Comcast's DNS records hijacked, redirect to hacked page

Comcast's DNS records hijacked, redirect to hacked page

Summary: For a couple of hours yesterday, Comcast's Internet Portal (comcast.net) had its DNS records hijacked and a defaced web page was loading from third-party domains.

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TOPICS: Networking
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For a couple of hours yesterday, Comcast's Internet Portal (comcast.net) had its DNS records hijacked and a defaced webComcastÂ’s DNS records hijacked page was loading from third-party domains. Further investigation into this incident reveals a connection between the group responsible for Comcast's DNS hijacking and previous incidents such as the  defacements of Justin Timberlake, Hilary Duff and Tila Tequila's MySpace profiles. Comcast.net wasn't hacked, its DNS records got hijacked, so whenever someone visited comcast.net, the defaced page was loading from different servers. Let's assess the incident by taking a look at the way Comcast's DNS records changed yesterday, find out who's behind it, and how a couple of hours later Comcast restored access to its domain.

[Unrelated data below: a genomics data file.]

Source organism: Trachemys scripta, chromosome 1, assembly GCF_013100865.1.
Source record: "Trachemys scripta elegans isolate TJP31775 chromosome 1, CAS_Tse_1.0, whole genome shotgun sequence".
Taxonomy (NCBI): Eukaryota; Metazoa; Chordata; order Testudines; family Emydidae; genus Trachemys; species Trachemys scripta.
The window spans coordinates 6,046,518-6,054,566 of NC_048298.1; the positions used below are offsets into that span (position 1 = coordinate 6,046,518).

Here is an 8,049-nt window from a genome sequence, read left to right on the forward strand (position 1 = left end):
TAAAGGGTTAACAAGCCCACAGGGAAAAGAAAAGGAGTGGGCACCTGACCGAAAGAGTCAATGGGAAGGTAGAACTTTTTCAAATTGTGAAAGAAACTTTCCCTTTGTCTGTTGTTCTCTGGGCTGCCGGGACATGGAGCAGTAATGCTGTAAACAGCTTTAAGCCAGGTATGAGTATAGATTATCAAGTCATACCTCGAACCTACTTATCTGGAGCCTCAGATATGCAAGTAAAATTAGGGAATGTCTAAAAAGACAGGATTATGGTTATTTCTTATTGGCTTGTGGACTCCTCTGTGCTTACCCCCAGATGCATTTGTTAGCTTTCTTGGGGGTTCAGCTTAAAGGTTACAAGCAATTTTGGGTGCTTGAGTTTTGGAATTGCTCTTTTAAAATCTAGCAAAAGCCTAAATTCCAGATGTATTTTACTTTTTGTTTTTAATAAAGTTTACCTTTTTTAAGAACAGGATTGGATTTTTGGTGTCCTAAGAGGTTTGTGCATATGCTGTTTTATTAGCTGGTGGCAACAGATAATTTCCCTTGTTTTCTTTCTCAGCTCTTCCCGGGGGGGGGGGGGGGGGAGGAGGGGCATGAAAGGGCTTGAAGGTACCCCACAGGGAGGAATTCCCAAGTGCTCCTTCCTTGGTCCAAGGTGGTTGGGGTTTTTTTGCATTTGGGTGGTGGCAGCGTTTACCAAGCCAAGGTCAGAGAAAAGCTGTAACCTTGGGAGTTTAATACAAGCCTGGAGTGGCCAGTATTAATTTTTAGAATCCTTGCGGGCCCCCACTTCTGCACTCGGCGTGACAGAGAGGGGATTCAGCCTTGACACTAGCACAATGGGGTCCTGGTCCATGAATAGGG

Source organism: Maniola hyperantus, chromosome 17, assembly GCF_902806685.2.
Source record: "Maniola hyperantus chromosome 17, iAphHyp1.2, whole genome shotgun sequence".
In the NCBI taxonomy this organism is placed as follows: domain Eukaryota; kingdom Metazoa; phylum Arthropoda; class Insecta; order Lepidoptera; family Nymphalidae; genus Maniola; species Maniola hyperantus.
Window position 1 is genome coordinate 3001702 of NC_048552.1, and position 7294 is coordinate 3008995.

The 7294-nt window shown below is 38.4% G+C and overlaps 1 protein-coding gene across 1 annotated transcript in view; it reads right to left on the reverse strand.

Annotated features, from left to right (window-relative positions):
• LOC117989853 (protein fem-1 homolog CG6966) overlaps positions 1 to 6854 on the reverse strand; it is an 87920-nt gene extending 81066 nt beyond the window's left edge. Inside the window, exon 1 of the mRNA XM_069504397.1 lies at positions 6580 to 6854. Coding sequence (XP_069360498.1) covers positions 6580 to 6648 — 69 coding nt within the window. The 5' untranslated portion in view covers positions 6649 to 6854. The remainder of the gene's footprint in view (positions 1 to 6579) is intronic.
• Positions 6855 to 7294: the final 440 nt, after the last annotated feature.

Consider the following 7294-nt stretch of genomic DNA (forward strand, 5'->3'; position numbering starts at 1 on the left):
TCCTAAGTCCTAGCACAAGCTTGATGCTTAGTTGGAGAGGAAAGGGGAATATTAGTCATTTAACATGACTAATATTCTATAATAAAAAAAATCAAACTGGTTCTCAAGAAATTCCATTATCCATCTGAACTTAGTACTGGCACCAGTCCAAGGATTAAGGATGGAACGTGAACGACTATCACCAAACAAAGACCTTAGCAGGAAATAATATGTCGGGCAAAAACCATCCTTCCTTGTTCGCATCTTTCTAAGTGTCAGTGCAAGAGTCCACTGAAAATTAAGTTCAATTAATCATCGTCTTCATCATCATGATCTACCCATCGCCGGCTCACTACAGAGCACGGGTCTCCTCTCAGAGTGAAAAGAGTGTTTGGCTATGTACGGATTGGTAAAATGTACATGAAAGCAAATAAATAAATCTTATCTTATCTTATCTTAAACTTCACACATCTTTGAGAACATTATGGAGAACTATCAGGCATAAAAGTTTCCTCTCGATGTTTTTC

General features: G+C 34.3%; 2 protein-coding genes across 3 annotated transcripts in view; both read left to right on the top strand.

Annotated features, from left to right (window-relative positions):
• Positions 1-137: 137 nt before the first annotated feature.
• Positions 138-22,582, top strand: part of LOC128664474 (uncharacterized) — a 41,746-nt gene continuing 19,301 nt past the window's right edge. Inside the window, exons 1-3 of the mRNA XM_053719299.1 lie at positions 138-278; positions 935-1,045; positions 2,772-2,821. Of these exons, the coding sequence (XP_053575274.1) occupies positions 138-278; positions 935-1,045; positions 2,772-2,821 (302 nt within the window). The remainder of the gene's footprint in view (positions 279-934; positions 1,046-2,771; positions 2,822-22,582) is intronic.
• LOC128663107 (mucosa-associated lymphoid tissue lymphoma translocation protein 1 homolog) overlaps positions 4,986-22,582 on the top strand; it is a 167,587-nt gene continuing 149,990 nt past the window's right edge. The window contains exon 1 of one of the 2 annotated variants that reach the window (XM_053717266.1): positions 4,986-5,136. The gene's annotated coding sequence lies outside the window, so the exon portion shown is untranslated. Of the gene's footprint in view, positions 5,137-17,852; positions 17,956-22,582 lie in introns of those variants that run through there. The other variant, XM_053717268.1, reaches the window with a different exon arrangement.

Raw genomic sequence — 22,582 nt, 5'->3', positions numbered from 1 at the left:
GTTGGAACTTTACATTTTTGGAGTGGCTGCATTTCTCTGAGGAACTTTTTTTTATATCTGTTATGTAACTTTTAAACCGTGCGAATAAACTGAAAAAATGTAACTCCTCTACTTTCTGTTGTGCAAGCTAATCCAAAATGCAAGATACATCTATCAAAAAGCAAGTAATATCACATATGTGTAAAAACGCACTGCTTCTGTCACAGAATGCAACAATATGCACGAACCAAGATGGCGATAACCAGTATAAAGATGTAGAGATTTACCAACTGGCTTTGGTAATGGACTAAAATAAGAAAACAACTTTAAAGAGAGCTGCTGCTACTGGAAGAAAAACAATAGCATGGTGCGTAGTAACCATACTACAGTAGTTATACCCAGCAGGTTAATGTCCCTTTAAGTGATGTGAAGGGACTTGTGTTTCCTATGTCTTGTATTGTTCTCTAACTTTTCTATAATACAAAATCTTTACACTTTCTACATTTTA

On 28-May-2008 23:05:43 EDT Comcast.net's WHOIS records were hijacked, and were returning the following information :

Administrative Contact: Domain Registrations, Comcast kryogenicsdefiant@gmail.com Defiant still raping 2k8 ebk 69 dick tard lane dildo room PHILADELPHIA, PA 19103 US 4206661870 fax: 6664200187

During that time, the page used in the defacement was loading from two different locations, namely, freewebs.com /buttpussy69 and freewebs.com /kryogeniks911 which continue returning the message :

KRYOGENIKS EBK and DEFIANT RoXed COMCAST sHouTz To VIRUS Warlock elul21 coll1er seven

Due to the changed DNS records, comcast.net was also unreachable for a  certain period of time, and within the next couple of hours upon Comcast noticing the incident and taking actions to restore access to their domain, a "Web Site Under Construction" message was appearing.

ComcastÂ’s DNS records hijacked

Comcast's original DNS records returned the their original state on 29-May-2008 01:18:02 EDT :